After the split of DCM empire in 1990, Ajay, Vikram and Ajit Shriram have steered DCM Shriram Consolidated Ltd or DSCL to make it a Rs 3,500 -crore empire with a diversified business portfolio ranging from agri-products to rural retail and power. Ajay S Shriram, chairman & senior MD and Vikram S Shriram, vice-chairman & MD spell out the company’s growth strategy and succession plan in an interview with FE’s Saikat Neogi. Excerpts:
What is the business outlook after the worst fears about economic downturn are behind us?
Ajay Shriram: We are in five different kind of business—seeds, sugar, fertilisers, rural retail and window solutions. In today’s market it is very important to see how we can combine our products and services in terms of technical know how, and knowledge. For example, we are a one-stop department store in rural India where one can get agricultural products, FMCG products, and white goods. This year we have made up our mind to consolidate this business.
Vikram Shriram: Our focus has been on rural India because of the government’s thrust and also because agriculture income is going up. Down the road, rural India is a good market place and our entry in this market was driven by our strong focus on the agriculture sector. So, the focus in each of the businesses is not necessarily to be number one in capacity, but in cost of production. In fact, we are one of the lowest cost producers because of scale and backward integration.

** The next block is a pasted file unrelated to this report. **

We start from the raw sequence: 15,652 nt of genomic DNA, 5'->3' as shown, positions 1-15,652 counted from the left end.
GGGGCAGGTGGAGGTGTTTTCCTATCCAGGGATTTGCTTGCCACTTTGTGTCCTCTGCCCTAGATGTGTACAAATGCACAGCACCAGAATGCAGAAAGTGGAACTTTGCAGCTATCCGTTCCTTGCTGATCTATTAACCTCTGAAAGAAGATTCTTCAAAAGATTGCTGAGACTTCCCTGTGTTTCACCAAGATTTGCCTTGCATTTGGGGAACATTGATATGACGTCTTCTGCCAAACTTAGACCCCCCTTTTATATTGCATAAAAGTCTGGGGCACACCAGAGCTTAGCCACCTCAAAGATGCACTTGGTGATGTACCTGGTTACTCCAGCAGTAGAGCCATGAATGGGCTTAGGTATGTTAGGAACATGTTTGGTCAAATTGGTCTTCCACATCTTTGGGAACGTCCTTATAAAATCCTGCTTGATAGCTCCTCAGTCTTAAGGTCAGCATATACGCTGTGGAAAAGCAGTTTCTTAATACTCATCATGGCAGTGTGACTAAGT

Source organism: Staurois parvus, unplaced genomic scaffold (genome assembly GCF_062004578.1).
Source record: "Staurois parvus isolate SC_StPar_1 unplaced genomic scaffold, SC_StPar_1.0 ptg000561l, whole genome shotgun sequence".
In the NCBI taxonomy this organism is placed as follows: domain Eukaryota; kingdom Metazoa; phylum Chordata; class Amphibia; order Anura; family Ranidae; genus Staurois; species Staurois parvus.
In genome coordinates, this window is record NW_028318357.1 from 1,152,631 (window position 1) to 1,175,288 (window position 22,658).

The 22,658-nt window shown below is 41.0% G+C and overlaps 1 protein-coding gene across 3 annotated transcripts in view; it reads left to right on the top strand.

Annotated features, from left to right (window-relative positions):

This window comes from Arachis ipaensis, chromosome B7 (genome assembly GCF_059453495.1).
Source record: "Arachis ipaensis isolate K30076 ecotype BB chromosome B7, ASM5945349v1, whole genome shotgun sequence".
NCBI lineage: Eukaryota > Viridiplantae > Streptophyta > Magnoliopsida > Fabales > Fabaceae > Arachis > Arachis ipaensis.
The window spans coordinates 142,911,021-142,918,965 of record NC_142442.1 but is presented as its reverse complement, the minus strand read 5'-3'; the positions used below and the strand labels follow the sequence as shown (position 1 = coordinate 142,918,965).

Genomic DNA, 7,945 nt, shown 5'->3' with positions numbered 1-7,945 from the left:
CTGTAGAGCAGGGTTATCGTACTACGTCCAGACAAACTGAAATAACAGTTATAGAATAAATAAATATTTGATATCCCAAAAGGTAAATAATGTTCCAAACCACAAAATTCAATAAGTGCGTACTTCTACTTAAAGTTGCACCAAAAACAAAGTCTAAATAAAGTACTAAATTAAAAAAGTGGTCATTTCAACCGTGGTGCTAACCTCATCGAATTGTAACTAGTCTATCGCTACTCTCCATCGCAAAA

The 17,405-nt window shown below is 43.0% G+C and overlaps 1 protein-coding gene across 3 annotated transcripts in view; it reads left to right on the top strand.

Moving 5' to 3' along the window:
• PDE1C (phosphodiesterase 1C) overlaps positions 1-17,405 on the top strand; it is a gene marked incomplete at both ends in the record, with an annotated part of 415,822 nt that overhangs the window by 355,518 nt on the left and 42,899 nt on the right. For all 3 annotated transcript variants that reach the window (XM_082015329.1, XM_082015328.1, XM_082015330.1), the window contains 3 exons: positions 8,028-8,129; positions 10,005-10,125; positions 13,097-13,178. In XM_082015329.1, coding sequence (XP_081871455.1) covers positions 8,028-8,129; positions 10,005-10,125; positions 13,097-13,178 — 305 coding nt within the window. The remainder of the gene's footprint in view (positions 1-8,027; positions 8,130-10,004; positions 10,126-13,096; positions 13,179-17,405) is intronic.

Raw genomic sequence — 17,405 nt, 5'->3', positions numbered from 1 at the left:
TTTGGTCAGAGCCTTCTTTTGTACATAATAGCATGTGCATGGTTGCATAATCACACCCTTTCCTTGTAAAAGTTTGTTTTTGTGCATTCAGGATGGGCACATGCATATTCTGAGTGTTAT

Why are you planning to hive off your rural retail business?
AS: Yes, we are hiving off Hariyali Kisaan Bazaar, which has around 300 stores, as a separate company. We haven’t still got to the execution stage and are waiting for the right time to do it. If we get value add like improving our supply chain, logistics etc, then it would be a business decision taken in a professional manner.
VS: In the long run we are looking at getting money from outside. Now, whether it comes from a domestic source, or a foreign source, is immaterial. We are open to both and it depends on what they bring to the table.
What does professionalism mean to you in a family-run business?
AS: I think a professional company— whether family-owned or not — is one that can compete in a competitive market. How the company does it depends upon the family strategy. Hiring